But the CF did not live up to this expectation. The CF could not be developed during Corea’s tenure in UNCTAD and it finally came into operation only in 1989, after a delay of 9 years since signing of the agreement. It came into operation when the global scenario had changed and the Cold War was about to end. Some developed countries weakened the support for international commodity agreements to stabilise prices. The victims were the Coffee Agreement (international Coffee Organisation Pack – the export quota based pack that operated from 1960 to 1987 with a gap in-between 1973-1980). US, for instance, did not ratify the CF agreement and was not a member of the CF. Most Western Countries had ratified the CF at the start but the support for price stabilisation schemes had waned by 1989. Corea argues that with only Rubber and Cocoa Agreements remaining operational with the provisions for price stabilisation, the CF was in the position of a banker with a severely limited clientele. The readiness of private banks to lend to the CF for stocking operations underwent changes by the debt crisis of the developing countries and the negative experience of the International Tin Agreement, which collapsed in 1985 due to excessive stocks (Gilbert, 1996). This is clearly reflected in the paltry contribution to the CF of US$ 70 million compared to the pledged amount at the time of signing the agreement of USD$ 280 million. The Philippines Government, for instance, had pledged US$ 50 million for the CF during UNCTAD V in Manila (1979)but by 1988 it backtracked on the amount. Critics of the CF argue that the interest of poorer countries can be promoted by improving productivity, diversification of products, earnings stabilisation, etc., than simple commodity price stabilisation and the creation of institutions for that purpose (Corea, 1992:85). The argument influenced the African countries who argued for a CF that financed other activities like product diversification, in addition to stockpiling operations. Their support for the CF became increasingly conditional on expanding the scope for the CF to which Corea had reservations. He states: “the extension of the scope of the CF to include aid activities would have undermined the economic basis of the project and destroyed the major argument in favour of the fund – that it would serve the mutual interest in price stability of both producing and consuming countries and that it will function on sound and strict financial principles” (p.86).   5. Criticisms of UNCTAD’s Commodity Price Stabilisation Critics of the Commodity Price Stabilisation Scheme as articulated by the UNCTAD have highlighted the following points: (a) That ICPs are not beneficial for developing countries because developed countries are the major exporters of commodities. Corea’s response to this has been that UNCTAD has been selective of the commodities, leaving out grain, an array of minerals, etc., that are mainly exported by developed countries. The calculations done on these by the UNCTAD are presented in Corea (1980:166). (b) That ICP and CF are against the market fundamentals and basically leading to a bureaucratic process with administrative complications. Here Corea (1980) argues that both ICP and CF were to supplement the market and improve its functioning with greater stability by establishing limits for excessive declines of prices that takes place under an unregulated market system. (c ) That commodity prices will be raised indiscriminately and induce income transfers from consumer to producer countries. Corea (1983) argues here again that it is not correct that prices will be unduly increased on an ad hoc basis and that individual prices will be negotiated between producers and consumers under the commodity concerned in the ICP. (d) That there will be surpluses due to stockpiling and even over-production that could disrupt the commodity markets. Corea (1980) argues that supplementary measures to stockpiling such as export quotas were going to be used, in order to avoid such surpluses. He goes on to highlight the cases of coffee and tin where commodity agreements already were in operation but there were no surplus but on the contrary shortages which has made the operating aspects of the pricing arrangement somewhat ineffective. Although this was the scenario when Corea wrote on the subject, the Tin Agreement collapsed in 1985 precisely due to overstocking in the face of collapse of demand by developed countries (Gilbert, 1996). According to Gilbert (1996) the failure of IPC was partly a result of a continuing disagreement on what international agreements were meant to achieve, with producers more interested in the level than the variability of prices, and due to the confusion about the division of the spoils when the agreement did manage to raise the price. Athukorala (2004) testing the export pessimism embedded in the terms of trade decline hypothesis using Sri Lankan data concludes that it clearly suggests that diversification into manufactures from structurally-weak conventional primary commodities under the market-oriented policy reforms has enabled Sri Lanka to escape from unequal exchange relations in world trade. He concludes “the Sri Lankan experience with manufactured export expansion clearly rebuts the new terms of trade pessimism about gains from diversification into manufactured exports in a traditional primary – exporting country” (p.47).   6. Concluding remarks At the UNCTAD Nairobi Conference in 1976 a decision was reached on signing around 16 commodity agreements. However only one new commodity agreement incorporating price stabilisation came into effect, i.e., the Natural Rubber Agreement of 1979 which provided market intervention to regulate prices exclusively through the purchase and sale of stocks. It was an addition to the already prevalent 6 agreements which were renegotiated. The original aim of having 16 agreements to cover 90% of total commodity trade of interest to developing countries never became a reality. Developing countries failed to coordinate their positions and plan among themselves a decisive plan of action. By 2000, all the existing commodity agreements had either lapsed or collapsed. The outcome was basically influenced in the development thinking at that time. In 1979 Thatcher had assumed power and in late 1980 Reagan became the President of the USA, thus throughout the 1980s Supply Side Economics with the emphasis on tax cuts, deregulation, privatisation, became the key areas of economic governance. This ideology was quite contrary to market intervention and regulation that commodity price stabilisation schemes emphasised, thus there was lukewarm support especially among the developed countries for ICP and CF, the two key components of price stabilisation schemes. Moreover, by the late 1980s the Cold War came to an end, globalisation gathered momentum, and there was even less enthusiasm for commodity market stabilisation. Some of the developing countries that opened up their economies in the later 1970s and early 1980s had a fairly robust manufacturing export base by the mid-1980s with the commodity exports occupying a less significant role in overall foreign exchange earnings. Thus, they did not bother to work out commodity price stabilisation schemes under the ICP and CF. All these factors basically reduced the effectiveness of UNCTAD’s commodity price stabilisation schemes. There was no indication that promotion and diversification of production to manufactured goods was seen by Corea as the way forward from the decline of terms of trade that commodity exports faced. Even in Sri Lanka when Corea was the key economic policy maker during the late 1960s, he opted for a dual exchange rate policy for export promotion which the IMF referred to as the “wrong step in the right direction”. The half-hearted approach to the exchange rate policy was very much influenced by his pessimism on manufactured exports, presumably influenced by the fallacy of composition argument. He may have also felt that the lag in industrial production in developing countries compared to developed countries may make industrial export promotion an uphill task, thus the thinking may have been that full focus on the existing commodity market base would be the way forward. However, Dell (1988:xii) in his introduction to the ‘Essays in Honour of Gamani Corea’ indicates that Corea suggested commodity market stabilisation as an interim solution till industrial development in developing countries took off: “Dr. Corea did not see the ICP and CF as proving the final and total answer to the commodity problem, which could, in his view, ultimately be solved only through economic transformation of producing countries, notably through industrial development”. Whichever way one sees it, one must give the credit to Corea for the conceptual breakthrough he achieved in the ICP and CF which Dell (1988: xii) referred to as the “finest of his achievements”.   References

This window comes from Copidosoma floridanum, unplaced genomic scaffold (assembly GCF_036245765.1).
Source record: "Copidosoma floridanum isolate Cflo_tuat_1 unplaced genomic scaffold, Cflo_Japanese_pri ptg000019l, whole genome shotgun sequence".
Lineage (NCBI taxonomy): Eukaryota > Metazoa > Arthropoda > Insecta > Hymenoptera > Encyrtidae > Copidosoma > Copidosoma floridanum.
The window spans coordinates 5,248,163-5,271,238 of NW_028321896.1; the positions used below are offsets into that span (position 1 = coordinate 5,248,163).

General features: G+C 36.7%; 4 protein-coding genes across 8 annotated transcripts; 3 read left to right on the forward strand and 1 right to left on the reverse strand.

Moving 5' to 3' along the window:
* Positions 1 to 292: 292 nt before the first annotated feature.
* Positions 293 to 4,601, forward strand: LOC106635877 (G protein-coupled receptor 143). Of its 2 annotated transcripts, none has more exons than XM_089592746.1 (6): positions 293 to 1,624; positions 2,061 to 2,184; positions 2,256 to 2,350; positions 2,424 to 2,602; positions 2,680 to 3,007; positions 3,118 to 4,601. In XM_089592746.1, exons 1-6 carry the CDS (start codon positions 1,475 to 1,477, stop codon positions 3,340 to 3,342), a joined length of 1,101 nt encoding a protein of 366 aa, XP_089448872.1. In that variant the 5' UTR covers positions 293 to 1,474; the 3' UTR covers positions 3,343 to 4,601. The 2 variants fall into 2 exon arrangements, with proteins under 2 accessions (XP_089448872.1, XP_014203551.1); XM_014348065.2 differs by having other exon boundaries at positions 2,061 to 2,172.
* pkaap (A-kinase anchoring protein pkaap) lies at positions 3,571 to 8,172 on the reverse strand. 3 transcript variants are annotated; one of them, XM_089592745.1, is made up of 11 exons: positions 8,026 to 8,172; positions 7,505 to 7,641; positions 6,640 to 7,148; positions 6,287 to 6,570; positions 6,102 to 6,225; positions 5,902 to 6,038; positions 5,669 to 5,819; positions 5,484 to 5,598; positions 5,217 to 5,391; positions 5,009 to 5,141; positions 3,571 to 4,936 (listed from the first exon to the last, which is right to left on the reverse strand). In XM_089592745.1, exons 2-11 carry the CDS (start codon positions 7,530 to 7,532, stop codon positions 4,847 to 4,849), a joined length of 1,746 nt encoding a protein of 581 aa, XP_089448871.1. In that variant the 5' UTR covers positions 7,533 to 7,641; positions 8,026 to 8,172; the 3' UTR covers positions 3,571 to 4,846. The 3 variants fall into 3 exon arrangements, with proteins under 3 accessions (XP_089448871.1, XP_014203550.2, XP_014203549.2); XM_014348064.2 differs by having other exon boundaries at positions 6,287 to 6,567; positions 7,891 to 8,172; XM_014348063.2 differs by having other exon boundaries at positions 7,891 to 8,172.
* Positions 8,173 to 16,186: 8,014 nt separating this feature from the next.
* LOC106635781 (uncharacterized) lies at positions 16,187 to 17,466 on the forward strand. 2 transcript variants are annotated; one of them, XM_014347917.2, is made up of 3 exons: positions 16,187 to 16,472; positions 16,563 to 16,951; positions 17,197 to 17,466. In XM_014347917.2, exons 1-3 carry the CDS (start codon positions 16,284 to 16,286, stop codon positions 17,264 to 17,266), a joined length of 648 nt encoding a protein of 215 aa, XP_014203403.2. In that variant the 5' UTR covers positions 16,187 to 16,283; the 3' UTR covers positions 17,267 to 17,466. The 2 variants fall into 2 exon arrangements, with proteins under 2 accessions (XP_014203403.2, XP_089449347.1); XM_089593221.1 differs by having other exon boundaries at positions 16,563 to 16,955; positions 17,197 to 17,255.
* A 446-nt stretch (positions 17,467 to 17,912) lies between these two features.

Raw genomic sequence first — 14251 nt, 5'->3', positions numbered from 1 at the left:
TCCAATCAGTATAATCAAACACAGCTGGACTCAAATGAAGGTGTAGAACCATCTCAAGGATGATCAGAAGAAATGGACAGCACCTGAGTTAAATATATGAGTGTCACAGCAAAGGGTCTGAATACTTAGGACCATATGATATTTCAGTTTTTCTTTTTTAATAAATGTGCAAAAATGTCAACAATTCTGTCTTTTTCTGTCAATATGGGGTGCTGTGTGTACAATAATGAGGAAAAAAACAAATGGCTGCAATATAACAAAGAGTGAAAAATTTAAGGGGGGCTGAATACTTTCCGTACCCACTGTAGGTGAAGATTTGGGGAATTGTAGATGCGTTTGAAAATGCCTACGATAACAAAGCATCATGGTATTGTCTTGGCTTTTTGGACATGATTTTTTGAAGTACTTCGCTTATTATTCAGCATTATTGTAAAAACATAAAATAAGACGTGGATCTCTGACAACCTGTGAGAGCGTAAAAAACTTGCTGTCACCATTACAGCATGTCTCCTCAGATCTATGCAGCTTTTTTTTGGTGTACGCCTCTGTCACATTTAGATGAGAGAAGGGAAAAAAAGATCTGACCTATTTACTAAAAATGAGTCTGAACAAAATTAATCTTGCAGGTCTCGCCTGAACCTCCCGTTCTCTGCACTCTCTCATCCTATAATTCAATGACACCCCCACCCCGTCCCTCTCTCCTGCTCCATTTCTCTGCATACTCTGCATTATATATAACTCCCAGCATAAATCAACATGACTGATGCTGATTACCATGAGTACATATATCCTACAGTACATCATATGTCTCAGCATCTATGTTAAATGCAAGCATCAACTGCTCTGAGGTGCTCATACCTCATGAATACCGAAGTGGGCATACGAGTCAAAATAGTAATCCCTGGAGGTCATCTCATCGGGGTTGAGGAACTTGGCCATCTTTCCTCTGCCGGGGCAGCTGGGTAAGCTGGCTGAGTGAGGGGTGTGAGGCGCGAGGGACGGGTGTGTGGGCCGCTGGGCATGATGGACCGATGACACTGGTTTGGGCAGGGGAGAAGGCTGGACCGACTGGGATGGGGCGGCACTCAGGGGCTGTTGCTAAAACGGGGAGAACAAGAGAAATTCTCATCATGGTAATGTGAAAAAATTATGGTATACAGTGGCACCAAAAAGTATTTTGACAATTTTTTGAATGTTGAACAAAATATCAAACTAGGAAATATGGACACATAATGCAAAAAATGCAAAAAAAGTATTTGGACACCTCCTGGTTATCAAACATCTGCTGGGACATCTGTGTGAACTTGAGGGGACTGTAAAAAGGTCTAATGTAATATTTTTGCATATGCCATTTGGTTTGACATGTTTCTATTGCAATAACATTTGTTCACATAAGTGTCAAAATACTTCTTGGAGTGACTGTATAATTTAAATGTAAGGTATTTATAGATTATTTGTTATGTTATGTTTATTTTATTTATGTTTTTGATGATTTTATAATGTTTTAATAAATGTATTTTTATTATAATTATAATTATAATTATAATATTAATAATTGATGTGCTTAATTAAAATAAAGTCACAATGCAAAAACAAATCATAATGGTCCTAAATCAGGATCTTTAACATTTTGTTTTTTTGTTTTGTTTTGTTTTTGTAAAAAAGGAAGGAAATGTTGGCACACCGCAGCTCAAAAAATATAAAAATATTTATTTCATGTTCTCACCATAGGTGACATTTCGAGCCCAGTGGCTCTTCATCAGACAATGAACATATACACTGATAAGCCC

•  Athukorala, P. (2004), ‘Growth of Manufactured Exports and Terms of Trade: Pessimism Confounded’ in Kelegama, S. (ed.), Economic Policy in Sri Lanka: Issues and Debates – A Festschrift in Honour of Gamani Corea, Sage Publications, India.